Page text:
I think, though, we are over-defining what it means to be “equally yoked.”

This doesn’t mean we have to believe exactly the same thing about absolutely everything regarding our faith. Does it really matter if one person believes the world was created in seven 24 hour days, while the other believes one “day” could be a longer period of time? Does it really matter if someone believes the Bible is the inerrant Word of God, and another believes Scripture is divinely inspired but that human writers made mistakes in some things that were written? Does it matter if one believes in a 6,000 year old world and another believes in a world that is millions of years old? Does it matter if one is nondenominational and the other is Episcopalian? Does it matter if one believes in infant baptism and the other believes in adult baptism?


In the grand scheme of things, I don’t think these are the things we should be using to choose who we date. They are less important beliefs, supplementary to the bigger, more important belief that Jesus is our Savior, the Son of God who died for our sins. Would it be nice if our significant other believed the smaller things? Sure. But, at least for me, they aren’t going to make or break a relationship.

Christians, let’s stop being so nit picky with our “requirements” for who we date, and let’s stop worrying so much about what it means to be equally yoked. As long as we have the same core belief, the rest will fall into place.


Italy Travel Journal | Overview | Adventure

Overlooking the city of Orvieto from Torre del Moro, the tower where the pope fled during the sack of Rome.

I’m lucky to have recently spent 2 1/2 weeks living in the small town of Orvieto, a city on a hill in Italy. The experience was beautiful and emotional in many ways. I saw a lot of politically and spiritually important sights, traveled to Rome, Florence, Siena, and Assisi, got to know the cafe and shop owners in Orvieto, drank cappuccinos, ate gelato (daily, I might add), and build lasting friendships. I was particularly impacted by the professors and built some lasting relationships with them as well, which I will share more about later. For now, I want to give a general overview of my trip, and then I will share more specifics over the coming months.

I’m currently sitting at the airport in New York, awaiting my flight to Cincinnati which has been delayed for the millionth time. There is no better time to reflect on a trip than when your flight has been delayed for nearly 24 hours, right?

Roughly 32 of us (professors, spouses, friends, and students) spent time living at San Lodovico, a monastery in Orvieto, while we traveled to various cathedrals and museums learning about art and religion during medieval times. We began our morning with prayer in the chapel located inside the monastery.

The monastery of San Lodovico in Orvieto, Italy.

We spent time in studio classes learning to sculpt with Fuller Seminary’s artist in residence, Chris Slatoff. I particularly loved these classes and discovered a love for sculpting that I didn’t know existed. Hours flew by and I learned I actually had the patience to work on one small thing for a long time.

We also got quite a bit of free time, and we all spent this in different ways. I spent a lot of time reflecting on what I felt God was clearly telling me (which I won’t I share at the moment, since I am still discerning what is the next step to take). I will say that I feel God has called me to big things that I am financially incapable of doing on my own – and I now feel it is okay to use school loans to do these things. I’m just trying to figure out where in the world I am being called (location-wise) and when (sometime this year).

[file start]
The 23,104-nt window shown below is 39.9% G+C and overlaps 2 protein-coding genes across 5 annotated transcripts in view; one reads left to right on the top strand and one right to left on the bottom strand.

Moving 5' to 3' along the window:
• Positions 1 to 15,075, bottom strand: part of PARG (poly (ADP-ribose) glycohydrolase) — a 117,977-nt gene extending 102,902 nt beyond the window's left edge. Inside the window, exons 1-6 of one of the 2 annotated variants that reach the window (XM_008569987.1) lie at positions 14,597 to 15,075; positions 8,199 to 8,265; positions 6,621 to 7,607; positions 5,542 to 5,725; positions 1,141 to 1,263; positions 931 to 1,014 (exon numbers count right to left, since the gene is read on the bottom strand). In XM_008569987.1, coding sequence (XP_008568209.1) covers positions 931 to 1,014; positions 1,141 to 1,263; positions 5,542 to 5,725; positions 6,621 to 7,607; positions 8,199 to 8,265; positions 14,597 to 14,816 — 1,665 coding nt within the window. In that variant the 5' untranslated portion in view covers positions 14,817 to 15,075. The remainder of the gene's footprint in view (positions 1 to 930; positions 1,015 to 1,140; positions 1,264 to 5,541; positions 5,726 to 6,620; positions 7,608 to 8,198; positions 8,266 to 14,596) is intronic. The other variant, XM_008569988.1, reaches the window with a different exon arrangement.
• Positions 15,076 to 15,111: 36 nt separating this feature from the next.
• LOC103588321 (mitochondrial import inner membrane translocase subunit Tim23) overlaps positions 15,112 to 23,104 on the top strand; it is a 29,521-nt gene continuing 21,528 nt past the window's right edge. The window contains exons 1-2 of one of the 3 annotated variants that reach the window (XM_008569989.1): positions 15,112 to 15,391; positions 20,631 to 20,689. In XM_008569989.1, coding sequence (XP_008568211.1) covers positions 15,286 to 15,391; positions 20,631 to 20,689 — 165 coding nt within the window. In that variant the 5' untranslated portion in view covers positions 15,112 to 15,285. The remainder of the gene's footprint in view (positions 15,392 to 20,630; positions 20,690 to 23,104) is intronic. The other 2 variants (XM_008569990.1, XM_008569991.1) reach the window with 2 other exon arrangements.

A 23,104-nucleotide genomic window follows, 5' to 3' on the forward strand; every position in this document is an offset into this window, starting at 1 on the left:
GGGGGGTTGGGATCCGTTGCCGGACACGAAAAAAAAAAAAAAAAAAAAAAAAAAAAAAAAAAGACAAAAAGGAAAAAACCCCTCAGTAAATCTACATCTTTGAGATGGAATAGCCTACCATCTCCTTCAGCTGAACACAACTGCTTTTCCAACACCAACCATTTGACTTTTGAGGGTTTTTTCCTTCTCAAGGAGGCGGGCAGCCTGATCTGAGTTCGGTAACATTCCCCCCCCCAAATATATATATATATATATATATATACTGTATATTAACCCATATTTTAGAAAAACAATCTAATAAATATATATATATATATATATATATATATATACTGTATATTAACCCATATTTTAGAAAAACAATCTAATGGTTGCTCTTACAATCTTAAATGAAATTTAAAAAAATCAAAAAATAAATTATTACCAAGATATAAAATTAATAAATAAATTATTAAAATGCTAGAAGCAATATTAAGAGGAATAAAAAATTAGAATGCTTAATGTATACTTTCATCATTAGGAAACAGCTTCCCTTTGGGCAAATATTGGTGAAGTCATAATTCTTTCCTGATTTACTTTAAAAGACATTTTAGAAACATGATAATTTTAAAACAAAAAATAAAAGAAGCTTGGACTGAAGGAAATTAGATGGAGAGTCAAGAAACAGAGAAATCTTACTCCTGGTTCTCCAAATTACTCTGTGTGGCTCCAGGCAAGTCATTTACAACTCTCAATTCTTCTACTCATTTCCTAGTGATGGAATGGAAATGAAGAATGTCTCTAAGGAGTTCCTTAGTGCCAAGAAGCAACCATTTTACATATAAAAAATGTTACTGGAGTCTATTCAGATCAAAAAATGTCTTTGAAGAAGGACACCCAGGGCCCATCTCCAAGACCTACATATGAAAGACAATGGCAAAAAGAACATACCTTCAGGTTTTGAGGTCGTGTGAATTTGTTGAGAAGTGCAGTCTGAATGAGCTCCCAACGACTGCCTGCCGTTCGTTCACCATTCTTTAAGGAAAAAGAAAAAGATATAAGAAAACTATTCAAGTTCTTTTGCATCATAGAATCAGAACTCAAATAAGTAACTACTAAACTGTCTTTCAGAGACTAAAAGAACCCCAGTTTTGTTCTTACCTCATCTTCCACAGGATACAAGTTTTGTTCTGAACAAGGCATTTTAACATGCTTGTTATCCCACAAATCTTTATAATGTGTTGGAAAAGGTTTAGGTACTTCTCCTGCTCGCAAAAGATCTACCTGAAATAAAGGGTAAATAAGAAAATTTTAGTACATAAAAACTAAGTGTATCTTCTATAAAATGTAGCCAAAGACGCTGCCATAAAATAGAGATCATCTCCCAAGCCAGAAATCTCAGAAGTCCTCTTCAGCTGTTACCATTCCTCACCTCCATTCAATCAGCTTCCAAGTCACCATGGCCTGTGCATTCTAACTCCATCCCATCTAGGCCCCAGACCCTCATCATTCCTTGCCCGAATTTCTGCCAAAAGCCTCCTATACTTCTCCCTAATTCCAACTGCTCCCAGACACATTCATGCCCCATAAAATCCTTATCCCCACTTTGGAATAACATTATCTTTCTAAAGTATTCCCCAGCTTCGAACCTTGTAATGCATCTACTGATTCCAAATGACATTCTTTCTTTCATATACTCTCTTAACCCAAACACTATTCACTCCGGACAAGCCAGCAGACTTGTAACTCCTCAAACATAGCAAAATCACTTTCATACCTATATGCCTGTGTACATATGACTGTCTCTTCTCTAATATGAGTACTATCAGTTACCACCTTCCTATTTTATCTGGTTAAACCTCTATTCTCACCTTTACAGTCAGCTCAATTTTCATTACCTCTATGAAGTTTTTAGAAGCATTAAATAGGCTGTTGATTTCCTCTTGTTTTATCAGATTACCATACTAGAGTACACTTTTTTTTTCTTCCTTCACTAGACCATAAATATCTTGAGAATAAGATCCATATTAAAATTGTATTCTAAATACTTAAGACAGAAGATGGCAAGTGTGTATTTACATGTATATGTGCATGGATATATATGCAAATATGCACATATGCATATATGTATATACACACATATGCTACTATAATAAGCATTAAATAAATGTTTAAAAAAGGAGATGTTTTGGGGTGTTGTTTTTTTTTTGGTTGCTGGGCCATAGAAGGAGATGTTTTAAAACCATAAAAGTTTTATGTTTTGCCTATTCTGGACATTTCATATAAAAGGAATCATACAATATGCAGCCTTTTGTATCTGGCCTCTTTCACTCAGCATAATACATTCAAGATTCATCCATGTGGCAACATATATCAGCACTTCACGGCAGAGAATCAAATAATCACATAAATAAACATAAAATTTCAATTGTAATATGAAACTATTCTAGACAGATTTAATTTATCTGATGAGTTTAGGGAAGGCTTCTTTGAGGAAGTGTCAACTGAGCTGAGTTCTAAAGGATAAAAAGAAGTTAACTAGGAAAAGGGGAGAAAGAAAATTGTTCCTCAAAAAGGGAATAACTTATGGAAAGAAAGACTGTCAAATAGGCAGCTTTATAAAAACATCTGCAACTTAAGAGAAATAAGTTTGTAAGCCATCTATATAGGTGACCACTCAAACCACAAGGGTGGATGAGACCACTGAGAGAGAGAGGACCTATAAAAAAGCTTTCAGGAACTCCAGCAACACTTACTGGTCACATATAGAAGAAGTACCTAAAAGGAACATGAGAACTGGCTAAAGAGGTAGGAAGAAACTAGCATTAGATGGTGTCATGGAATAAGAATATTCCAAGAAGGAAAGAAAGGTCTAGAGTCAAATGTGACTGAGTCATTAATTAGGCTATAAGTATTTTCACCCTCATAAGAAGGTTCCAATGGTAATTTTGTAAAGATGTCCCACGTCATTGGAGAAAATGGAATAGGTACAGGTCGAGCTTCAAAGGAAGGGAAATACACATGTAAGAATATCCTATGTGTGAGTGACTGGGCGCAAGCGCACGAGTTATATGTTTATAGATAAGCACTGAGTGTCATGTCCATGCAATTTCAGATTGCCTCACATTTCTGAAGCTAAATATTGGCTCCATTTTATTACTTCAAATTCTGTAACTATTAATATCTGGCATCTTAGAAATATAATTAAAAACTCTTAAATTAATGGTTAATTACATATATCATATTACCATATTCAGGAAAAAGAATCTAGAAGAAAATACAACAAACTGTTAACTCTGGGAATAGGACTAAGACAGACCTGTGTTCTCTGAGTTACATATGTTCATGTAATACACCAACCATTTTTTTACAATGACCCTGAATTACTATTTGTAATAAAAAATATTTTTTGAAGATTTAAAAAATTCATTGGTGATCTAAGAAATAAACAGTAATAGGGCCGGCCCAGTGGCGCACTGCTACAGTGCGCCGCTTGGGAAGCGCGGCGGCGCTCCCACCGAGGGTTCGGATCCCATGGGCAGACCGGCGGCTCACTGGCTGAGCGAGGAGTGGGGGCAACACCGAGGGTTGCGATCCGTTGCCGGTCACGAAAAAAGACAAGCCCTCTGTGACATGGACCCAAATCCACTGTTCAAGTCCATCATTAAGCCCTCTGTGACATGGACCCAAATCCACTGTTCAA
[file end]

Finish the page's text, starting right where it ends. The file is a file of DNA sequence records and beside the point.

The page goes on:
I typically did this over a cappuccino and pastry at one of three coffee shops – Blue Bar, Montanucci, or Capitano del Popolo. I think Montanucci wins for having the best pastries and beautiful patio seating, but Capitano del Popolo had the best coffee and coolest decor.

Cappuccino at Capitano Del Popolo.

It seems to me that God calls us to the places we feel the least comfortable, at what we feel are the least opportune times.

Does anyone else feel this way?

I was significantly more impacted on this trip than I expected, and I think it will take me a while to process everything. Which is fine, because I still have seven more weeks of classes online with the people who went on the trip (the classes: Medieval Art & Religion, The Art of Worship & Prayer). I’m thankful I get to discern with other people who were significantly impacted as well.

At the Roman Forum in Rome, Italy.

We also spent a lot of time learning about the saints – particularly Catherine of Siena, Julian of Norwich, and Francis of Assisi. Their lives were a blend of piousness (perhaps overly and dangerously pious) and servitude, creativity and visions. I was really impacted by a stained glass window in Siena in San Domenico, the cathedral where the head and finger of the saint is on display. Unfortunately, I can’t find a picture of it online and I wasn’t able to take one (pictures were not allowed), but I remember it was a vivid purple with three different scenes of Catherine with Jesus. The scene I remember was Jesus on the cross serving Catherine communion. I want to recreate something like it with plexiglass and paint for a final class project… hopefully my memory will serve me well 🙂

Outside the Duomo di Orvieto in Orvieto, Italy.

There is a quote from Catherine I believe to have learned firsthand from this trip:

“It is the nature of love to love as much as we feel we are loved, and to love whatever the one we love loves.”

I certainly learned I was loved and could be loved by people who barely know me. This made me feel comfortable sharing intimately and pouring love in return. I’m looking forward to reflecting more intimately on my time in this beautiful place over the months to come.

At the Colosseum in Rome, Italy.

Ciao, friends.